But she was talking about oysters, and we were walking to happy hour at Elliot's to cross a very important to-do off my life list.

When I turned 30, a couple of girlfriends and I made lists of things we wanted to accomplish before we were 40. The only two I can remember now are "go to a topless beach" and "eat an oyster." So Foodie was helping me finally nip that one in the bud.

She told me I should use cocktail sauce since it was my first time. I definitely liked that better than the champagne-shallot ice she chose to put on hers. As directed, I held the little blob in my mouth before chewing and swallowing, and was surprised by how non-rubbery it was. It was sort of like the center of a pickle. It even tasted a little pickly to me. So I ate 4 more. 

Not sure I'll be ordering these from the menu ever again, but I'm very glad I tried them. I definitely feel more cultured now.

Our other culinary adventures included a trip to Homegrown to join Sizzle for lunch. What a treat! And I think I might have had the best ham sandwich I've ever eaten in my life there.

Foodie and I also hit up Pike Place Market to buy some fish—and she prepared the most delicious dinner for me that night. Lingcod, fresh asparagus and romanesco, cabbage salad with crispy pork belly. I felt like I had a pork belly by the time all was said and done.

Saturday, Mr. W drove down from Vancouver and we set out to wine taste in Woodinville. But first, Foodie took us to the Melrose Market to load up on picnic supplies. I think I could have stayed at the cheese counter there for days asking for samples. The weather was fantastic, and the patio at Chateau Ste Michelle winery was a perfect spot for our meal. Fortunately we didn't have any duck pate with us. I think we would have offended the locals...

Mr. W and I drove back to Vancouver Sunday morning, making a very important stop at Trader Joe's before crossing the border. That night, we met his best buddy and his fiance for some of the fanciest sushi I've ever seen. 

And it tasted even better than it looked.

My stay was capped off with a home-cooked meal I made for Mr. W last night after he got off work. Spaghetti sauce from scratch and a nice green salad followed by some frozen Thin Mint Girl Scout cookies. I think he was pretty happy to come home to a wife in the kitchen after his long day. 

He's supposed to fly down to LA for a last-minute meeting on Friday. Fingers crossed it doesn't fall through. I'm making some nice dinner reservations for Saturday night just to be safe...

Wednesday, March 6, 2013


If you already read my other blog, I apologize for the redundancy. But if not, I'd love to know some of your perspectives on goal-setting. I'm sharing some confessions that don't seem very life-coachy. And although I've been struggling with the fact that I don't have defined goals right now, I think I've found a way around it. (Or I'm super skilled at rationalizing my unproductive behavior!)

Let me know what you think over at The Path to Wonderful.

Friday, March 1, 2013


I know Spring doesn't officially start for another few weeks, but when I looked out my bedroom window this week and saw pretty pink flowers popping on our peach (apricot?) tree, I felt like the season had already arrived.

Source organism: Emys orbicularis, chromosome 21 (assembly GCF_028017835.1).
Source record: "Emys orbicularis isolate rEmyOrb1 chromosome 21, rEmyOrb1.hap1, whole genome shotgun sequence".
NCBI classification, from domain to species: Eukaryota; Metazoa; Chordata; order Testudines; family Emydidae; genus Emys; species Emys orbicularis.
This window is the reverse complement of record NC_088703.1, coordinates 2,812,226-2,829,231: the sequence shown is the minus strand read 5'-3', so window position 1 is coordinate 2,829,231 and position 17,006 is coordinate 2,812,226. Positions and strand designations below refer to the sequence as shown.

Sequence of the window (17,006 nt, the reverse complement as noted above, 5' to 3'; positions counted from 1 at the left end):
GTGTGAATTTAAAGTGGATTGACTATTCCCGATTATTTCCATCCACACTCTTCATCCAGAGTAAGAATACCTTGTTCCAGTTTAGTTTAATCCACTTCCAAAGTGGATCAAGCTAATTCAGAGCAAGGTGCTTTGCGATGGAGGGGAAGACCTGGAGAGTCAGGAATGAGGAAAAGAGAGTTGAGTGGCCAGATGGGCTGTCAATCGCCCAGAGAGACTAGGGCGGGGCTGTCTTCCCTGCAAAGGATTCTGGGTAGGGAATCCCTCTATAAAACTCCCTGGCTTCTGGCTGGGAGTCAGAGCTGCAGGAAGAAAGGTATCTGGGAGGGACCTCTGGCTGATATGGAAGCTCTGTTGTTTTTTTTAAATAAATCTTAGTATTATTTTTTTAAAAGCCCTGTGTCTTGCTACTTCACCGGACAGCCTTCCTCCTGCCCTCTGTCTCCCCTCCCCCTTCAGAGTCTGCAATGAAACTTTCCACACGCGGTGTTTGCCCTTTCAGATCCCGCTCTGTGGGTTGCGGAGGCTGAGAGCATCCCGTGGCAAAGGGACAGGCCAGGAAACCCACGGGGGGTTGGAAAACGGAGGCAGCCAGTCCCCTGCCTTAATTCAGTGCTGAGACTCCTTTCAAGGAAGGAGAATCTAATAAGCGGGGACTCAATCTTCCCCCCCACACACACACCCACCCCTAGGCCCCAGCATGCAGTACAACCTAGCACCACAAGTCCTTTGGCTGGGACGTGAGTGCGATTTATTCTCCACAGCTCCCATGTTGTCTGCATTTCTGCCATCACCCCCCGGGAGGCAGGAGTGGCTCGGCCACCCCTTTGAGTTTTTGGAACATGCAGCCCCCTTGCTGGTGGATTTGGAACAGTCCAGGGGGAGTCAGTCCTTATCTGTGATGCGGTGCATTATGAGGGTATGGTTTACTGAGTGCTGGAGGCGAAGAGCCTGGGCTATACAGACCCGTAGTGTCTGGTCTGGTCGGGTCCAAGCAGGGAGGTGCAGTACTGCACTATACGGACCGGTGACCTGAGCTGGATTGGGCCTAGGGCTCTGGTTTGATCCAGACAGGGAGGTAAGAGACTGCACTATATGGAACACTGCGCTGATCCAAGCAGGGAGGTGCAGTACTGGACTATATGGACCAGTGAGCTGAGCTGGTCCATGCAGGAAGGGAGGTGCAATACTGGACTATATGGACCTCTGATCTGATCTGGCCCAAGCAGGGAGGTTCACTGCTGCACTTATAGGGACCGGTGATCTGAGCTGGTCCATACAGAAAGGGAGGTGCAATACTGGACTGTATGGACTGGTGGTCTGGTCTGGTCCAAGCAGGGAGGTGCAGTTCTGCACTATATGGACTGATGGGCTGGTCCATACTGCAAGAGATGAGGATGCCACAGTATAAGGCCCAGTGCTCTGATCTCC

There are other signs popping up around the yard, despite the fact that several of the trees are still bald. The fig tree is making an effort (this is a bad shot, but there's a little baby leaf coming from the branch in the foreground):

And the carrots are starting to work their way up out of the soil, even though they're not yet orange.

I wish the beets would catch up. I think last year I got only two beets from whatever we planted. And I can't quite remember when I picked them. But they were tasty with some goat cheese and honey.

Sadly, the broccoli got some sort of bugs. Aphids, maybe? So I had to lop off the stalks. I suppose I could cut the few little florets that have grown, but it seems sort of sad. Also sad that this plague supports my dad's disdain for broccoli—because it's a "bug" vegetable. I guess he's right...

On the upside, the lettuce is rockin'. I've had several salads made with backyard leaves. I do love to grocery shop right outside my back door. I can't wait until there are lots of crops (and eggs!) to be collected when we live in Santa Ynez permanently.

The same day I took all these pictures, I was passing by the sliding glass door of our house when a moving shape caught my eye. A coyote had made his way into our backyard. I scrambled to get the camera, and he crawled under the fence and into our neighbor's yard.

He's the fourth coyote I've seen around town since Christmas. One of my shaman friends (yes, I have more than one shaman friend, which I think is pretty damn cool) says coyotes represent trickster energy. They flip things around and rile things up. I watched this one go to the lawn area and roll around just like a domestic dog.

I couldn't help myself—I walked to the top tier of our garden and peered over the fence at the coyote. He looked up at me and I asked him what he was doing back there. He stared. I waved my arms up in the air to make myself look big and menacing. Then he got up and started walking in the direction of my fence.

Having recently watched a coyote climb over a 5 foot fence, I ran like the wind down the stairs and back to the safety of my dining room. I don't think my heart stopped pounding for about twenty minutes. I'm hoping he doesn't decide to try to come through our screen door and make a meal of my cats!